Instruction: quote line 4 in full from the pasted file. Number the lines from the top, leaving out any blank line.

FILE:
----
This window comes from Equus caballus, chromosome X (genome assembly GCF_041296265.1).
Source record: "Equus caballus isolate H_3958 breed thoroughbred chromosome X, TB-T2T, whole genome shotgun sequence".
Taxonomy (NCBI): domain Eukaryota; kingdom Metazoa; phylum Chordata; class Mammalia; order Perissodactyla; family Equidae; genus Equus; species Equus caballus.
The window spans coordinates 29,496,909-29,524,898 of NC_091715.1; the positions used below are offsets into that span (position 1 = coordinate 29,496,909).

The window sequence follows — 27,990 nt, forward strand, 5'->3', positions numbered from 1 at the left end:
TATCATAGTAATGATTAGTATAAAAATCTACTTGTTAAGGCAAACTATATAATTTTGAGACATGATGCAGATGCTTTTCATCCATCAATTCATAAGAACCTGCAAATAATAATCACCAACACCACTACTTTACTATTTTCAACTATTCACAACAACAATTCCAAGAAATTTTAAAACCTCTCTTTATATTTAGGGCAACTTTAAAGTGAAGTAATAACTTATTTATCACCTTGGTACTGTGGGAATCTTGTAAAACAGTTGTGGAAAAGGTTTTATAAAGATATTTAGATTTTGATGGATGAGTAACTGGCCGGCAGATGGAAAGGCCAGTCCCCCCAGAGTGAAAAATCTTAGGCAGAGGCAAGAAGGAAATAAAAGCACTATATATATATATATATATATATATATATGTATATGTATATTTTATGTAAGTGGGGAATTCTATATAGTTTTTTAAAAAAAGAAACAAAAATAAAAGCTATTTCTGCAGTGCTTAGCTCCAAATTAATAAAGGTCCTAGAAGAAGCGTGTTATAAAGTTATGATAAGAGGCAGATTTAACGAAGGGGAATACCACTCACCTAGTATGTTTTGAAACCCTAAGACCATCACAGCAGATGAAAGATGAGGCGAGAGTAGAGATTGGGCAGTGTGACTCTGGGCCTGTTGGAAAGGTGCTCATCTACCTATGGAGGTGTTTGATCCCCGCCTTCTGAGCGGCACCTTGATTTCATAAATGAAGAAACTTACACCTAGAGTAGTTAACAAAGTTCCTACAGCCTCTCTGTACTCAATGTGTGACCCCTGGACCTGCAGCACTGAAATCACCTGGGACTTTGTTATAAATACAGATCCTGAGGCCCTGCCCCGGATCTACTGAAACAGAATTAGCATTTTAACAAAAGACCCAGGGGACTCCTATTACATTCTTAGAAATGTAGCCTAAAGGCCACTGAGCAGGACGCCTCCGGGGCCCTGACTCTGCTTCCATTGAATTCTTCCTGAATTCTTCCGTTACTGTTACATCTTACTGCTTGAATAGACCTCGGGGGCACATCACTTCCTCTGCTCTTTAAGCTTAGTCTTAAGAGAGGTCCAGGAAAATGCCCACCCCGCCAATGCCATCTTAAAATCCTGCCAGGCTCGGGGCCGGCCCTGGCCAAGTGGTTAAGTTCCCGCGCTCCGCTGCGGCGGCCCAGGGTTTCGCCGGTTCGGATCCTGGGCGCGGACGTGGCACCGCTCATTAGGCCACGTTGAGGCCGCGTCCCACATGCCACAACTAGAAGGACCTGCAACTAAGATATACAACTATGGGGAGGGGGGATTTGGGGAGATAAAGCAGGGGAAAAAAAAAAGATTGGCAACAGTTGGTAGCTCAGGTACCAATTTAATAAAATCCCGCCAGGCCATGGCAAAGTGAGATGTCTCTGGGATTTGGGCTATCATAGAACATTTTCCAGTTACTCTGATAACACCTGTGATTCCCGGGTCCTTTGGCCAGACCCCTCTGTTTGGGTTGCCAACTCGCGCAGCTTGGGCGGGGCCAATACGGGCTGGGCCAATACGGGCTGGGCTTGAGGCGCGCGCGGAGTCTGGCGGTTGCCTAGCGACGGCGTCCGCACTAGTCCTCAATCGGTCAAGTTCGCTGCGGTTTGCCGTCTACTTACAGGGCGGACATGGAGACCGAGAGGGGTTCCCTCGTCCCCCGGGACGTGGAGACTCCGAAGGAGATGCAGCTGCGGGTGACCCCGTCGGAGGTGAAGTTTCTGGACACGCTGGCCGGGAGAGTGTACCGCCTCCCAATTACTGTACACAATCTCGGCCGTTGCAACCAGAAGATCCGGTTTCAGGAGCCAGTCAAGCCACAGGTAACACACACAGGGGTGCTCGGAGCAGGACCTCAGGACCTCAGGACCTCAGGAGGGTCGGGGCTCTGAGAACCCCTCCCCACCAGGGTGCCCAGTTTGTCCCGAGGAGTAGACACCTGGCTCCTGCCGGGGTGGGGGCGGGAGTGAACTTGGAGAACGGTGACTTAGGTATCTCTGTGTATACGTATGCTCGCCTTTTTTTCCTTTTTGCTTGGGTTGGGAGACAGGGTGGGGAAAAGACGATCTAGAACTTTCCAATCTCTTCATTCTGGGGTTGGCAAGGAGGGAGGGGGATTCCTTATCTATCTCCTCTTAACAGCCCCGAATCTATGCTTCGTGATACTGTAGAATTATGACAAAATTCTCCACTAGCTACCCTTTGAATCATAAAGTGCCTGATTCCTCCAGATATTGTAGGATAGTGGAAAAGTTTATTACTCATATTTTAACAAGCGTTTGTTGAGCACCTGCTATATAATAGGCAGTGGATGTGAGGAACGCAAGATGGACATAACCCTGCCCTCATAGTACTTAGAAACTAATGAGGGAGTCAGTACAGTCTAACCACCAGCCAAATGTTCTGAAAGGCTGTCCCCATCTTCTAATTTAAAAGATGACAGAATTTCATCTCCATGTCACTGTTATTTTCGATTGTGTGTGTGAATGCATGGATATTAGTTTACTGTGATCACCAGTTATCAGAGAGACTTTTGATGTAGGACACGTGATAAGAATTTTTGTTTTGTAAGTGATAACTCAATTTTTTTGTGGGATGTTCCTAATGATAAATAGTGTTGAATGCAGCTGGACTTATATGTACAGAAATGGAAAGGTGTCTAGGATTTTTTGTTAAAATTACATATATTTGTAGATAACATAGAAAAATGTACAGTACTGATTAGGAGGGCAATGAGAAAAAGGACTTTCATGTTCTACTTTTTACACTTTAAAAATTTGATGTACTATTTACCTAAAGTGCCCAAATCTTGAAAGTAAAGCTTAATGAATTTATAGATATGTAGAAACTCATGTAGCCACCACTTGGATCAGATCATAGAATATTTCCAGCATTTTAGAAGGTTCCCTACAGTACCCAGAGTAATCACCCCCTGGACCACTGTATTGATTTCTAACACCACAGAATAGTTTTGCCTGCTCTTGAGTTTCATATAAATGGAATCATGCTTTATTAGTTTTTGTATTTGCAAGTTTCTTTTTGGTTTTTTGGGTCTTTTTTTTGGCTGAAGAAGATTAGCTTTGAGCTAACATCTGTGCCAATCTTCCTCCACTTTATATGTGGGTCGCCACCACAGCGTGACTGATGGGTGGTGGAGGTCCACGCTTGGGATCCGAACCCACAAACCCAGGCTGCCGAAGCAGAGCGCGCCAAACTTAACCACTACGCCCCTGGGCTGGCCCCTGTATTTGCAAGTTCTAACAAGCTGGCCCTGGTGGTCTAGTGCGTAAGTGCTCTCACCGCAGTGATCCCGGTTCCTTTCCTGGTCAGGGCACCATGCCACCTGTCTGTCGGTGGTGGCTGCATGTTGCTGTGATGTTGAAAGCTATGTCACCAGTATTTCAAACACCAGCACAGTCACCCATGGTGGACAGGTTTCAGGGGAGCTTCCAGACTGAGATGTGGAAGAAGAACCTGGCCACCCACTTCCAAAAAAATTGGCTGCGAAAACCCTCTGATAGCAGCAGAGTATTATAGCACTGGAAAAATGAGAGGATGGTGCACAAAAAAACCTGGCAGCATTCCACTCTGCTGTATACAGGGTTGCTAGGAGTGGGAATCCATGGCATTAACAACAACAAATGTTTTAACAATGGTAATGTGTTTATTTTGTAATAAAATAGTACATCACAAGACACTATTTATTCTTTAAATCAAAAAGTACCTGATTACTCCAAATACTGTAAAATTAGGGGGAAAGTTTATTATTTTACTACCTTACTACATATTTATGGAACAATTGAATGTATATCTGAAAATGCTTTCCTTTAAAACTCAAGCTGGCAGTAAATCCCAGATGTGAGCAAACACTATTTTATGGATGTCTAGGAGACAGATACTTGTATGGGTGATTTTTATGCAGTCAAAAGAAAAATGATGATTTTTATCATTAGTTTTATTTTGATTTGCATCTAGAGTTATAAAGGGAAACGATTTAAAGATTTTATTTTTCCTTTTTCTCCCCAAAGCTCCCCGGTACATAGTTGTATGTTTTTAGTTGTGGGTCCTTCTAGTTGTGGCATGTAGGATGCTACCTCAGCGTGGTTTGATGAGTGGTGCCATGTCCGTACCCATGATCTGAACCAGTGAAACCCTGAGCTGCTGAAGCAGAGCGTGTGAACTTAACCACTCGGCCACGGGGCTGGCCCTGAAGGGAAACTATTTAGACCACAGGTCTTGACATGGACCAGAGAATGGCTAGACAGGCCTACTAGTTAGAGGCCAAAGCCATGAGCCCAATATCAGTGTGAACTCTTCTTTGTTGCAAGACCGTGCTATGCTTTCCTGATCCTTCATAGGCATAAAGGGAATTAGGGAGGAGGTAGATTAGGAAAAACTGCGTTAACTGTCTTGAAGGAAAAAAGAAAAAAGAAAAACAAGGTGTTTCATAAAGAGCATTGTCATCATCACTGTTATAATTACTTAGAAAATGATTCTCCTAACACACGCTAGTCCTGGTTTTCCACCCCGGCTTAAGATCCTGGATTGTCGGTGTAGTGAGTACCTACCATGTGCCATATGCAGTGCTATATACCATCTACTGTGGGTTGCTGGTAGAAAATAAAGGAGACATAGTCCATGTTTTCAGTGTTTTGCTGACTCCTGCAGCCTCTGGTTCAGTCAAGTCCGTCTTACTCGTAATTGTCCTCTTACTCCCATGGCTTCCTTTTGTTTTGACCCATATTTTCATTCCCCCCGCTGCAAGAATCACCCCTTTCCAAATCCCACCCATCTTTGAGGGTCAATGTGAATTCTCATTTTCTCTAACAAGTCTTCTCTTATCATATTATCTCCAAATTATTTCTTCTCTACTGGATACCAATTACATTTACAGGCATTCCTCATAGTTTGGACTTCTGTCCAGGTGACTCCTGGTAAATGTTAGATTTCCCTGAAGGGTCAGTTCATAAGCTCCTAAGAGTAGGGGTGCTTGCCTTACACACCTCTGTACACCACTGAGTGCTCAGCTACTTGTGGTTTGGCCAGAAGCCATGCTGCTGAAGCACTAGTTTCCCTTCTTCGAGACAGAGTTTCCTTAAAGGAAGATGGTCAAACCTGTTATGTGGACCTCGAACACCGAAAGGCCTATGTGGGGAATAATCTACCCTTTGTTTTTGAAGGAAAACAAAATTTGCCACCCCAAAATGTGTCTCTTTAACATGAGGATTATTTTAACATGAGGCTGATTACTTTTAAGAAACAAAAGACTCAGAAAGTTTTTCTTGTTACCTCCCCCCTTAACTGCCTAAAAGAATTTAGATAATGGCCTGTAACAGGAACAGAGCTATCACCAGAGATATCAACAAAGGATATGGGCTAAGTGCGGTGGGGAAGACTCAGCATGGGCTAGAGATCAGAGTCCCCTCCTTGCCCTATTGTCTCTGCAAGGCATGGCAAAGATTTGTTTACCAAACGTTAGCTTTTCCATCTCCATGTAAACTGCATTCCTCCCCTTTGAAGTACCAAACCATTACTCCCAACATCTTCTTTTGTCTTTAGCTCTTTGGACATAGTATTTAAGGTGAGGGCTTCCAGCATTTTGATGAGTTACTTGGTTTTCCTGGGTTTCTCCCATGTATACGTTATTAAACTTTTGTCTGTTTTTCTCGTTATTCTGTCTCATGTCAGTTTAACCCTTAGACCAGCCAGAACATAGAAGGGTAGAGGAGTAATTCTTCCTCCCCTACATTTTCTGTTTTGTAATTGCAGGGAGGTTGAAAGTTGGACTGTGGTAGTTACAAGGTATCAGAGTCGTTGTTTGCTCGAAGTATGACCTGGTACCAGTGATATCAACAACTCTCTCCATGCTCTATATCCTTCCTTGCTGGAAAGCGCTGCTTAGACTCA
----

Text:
The window spans coordinates 29,496,909-29,524,898 of NC_091715.1; the positions used below are offsets into that span (position 1 = coordinate 29,496,909).